The other day, a friend working in the web design business sent me an email telling me to check out the strange PDF that "explains" the new Pepsi logo.
This PDF is supposed to be the designer's pitch to the makers of Pepsi. What is getting peoples attention is just how ridiculous the in-depth pitch is.
The document is a 27 page PDF that compares the new pepsi logo to such things as various emoticons and the Mona Lisa. It breaks down the past pepsi designs into tons of tiny circles and relates them to the new logo. It even explains the Pepsi planet, solar system, and universe.
Now, I've seen design pitches before that are similarly thorough, but this struck me as contrived from the first time I looked at it. I started thinking, this is just too silly. Aside from being ridiculous, it doesn't really explain anything about the design decisions and the desired affect on people receiving the product.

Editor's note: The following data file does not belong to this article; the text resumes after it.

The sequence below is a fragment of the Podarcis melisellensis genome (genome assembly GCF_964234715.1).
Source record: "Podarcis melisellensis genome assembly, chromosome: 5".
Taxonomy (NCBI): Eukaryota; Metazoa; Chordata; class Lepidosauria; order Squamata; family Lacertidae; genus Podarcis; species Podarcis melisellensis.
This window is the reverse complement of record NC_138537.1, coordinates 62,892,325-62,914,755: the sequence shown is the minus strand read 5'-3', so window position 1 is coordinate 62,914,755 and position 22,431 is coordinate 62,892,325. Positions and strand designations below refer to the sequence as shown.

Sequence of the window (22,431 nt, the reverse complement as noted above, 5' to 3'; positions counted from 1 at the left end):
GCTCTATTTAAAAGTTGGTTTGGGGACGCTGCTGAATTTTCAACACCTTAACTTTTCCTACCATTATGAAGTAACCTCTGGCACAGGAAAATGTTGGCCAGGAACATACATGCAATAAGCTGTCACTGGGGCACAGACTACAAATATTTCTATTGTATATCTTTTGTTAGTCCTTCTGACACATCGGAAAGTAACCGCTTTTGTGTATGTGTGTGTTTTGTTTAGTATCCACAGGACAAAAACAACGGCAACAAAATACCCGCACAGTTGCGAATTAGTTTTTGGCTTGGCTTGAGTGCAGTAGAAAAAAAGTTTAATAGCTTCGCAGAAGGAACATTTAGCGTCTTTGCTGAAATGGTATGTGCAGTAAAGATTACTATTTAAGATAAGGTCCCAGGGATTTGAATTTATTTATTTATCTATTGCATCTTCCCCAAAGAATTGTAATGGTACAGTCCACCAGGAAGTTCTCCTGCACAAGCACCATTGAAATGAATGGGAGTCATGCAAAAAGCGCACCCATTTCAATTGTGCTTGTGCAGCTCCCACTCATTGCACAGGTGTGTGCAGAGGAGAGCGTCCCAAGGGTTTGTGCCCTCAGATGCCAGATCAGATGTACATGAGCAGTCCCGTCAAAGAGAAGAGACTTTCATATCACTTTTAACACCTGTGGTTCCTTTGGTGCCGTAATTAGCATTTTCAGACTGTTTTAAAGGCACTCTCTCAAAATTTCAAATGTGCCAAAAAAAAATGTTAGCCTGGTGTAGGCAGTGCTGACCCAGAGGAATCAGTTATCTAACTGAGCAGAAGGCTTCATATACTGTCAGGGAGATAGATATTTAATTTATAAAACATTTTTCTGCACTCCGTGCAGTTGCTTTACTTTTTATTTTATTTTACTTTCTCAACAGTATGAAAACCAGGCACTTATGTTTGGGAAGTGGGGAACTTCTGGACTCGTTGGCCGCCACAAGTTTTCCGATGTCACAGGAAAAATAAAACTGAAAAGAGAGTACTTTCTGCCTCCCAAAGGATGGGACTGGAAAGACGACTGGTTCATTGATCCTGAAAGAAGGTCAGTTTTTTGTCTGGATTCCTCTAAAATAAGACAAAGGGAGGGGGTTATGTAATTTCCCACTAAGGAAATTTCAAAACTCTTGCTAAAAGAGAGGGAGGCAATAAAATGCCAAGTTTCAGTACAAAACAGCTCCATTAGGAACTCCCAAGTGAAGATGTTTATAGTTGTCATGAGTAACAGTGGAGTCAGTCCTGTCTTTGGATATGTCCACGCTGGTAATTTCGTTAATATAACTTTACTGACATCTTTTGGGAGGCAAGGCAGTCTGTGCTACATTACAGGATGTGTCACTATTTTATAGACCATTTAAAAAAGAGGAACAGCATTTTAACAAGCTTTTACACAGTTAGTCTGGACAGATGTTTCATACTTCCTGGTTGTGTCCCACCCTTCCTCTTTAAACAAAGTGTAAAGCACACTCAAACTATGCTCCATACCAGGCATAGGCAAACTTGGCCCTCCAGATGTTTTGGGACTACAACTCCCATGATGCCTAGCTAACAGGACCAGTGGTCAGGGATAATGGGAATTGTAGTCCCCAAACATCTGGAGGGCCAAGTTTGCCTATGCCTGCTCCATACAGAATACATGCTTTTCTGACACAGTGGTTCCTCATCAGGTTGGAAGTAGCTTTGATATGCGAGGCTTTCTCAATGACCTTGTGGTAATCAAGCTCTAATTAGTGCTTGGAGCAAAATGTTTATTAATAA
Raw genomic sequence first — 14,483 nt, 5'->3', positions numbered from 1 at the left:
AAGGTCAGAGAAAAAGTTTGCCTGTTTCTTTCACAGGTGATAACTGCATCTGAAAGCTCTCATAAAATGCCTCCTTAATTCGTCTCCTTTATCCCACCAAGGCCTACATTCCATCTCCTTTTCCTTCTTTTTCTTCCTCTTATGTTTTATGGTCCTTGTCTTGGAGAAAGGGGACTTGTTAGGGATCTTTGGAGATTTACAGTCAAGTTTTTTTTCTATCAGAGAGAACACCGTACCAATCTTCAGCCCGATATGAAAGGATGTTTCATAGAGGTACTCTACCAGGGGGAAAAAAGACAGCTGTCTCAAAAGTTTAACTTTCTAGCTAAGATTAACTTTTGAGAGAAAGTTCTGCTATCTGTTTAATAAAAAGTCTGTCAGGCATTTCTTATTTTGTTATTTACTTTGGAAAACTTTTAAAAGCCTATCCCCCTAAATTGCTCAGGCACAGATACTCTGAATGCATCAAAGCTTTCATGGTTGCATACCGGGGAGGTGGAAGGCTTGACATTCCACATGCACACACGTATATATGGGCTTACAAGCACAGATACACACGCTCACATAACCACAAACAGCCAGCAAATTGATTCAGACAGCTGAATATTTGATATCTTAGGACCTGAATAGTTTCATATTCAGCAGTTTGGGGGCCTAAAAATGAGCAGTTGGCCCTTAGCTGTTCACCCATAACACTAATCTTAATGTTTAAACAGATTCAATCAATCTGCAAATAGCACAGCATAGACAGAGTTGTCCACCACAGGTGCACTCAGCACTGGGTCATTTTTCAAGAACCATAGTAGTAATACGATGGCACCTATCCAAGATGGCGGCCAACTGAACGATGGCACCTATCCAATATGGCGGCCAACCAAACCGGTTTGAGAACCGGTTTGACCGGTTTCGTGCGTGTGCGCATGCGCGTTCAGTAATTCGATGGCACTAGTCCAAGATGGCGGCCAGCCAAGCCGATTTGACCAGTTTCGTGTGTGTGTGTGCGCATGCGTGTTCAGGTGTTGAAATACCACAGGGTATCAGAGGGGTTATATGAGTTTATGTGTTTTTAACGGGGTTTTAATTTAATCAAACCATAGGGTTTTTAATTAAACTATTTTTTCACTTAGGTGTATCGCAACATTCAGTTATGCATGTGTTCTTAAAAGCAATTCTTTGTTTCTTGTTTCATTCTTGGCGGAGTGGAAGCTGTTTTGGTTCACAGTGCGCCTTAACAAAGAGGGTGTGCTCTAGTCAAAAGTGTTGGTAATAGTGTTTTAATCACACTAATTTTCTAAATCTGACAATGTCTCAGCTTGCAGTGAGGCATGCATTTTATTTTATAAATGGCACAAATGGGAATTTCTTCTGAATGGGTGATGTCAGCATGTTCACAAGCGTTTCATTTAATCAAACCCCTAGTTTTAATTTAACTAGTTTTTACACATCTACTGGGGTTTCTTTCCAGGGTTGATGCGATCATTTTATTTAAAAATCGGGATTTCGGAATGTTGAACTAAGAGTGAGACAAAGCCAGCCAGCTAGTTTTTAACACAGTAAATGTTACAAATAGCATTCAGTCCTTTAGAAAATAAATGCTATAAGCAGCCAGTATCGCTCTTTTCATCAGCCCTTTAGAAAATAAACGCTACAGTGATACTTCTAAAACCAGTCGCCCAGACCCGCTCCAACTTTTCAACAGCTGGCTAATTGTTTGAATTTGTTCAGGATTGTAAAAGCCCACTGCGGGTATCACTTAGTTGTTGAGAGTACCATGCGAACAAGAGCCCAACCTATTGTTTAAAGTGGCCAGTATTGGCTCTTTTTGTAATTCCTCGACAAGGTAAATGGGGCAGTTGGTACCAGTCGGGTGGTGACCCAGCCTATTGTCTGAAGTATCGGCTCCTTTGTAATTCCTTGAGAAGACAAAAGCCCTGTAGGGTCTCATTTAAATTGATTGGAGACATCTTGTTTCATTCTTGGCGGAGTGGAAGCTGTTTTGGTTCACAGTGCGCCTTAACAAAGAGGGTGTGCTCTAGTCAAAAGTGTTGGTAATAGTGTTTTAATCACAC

As it turns out, other bloggers and journalists are feeling the same way. What was once thought to be a "leaked" design pitch is now being called viral marketing campaign.
As a person with an interest in advertising, my first reaction was that if it is a marketing campaign, their marketing people are awesome. They're marketing a PDF that takes a jab at marketing. Even better, they're delivering it directly the digitial generation, most of whom believe they are above the reach of formal advertising. What's more, the people distributing the document believe they're "in" on pointing out the obsurdity of the behind the scenes of advertising. In the end though, the jokes on them. They're doing exactly what Pepsi wants. It's brilliant. It's like the mouse outsmarted the cat, and now the cat's back for revenge.
The document hasn't been denied or confirmed to be fake as of yet. There's always the case that it actually isn't fake. If that's the case, I just thought way too into it!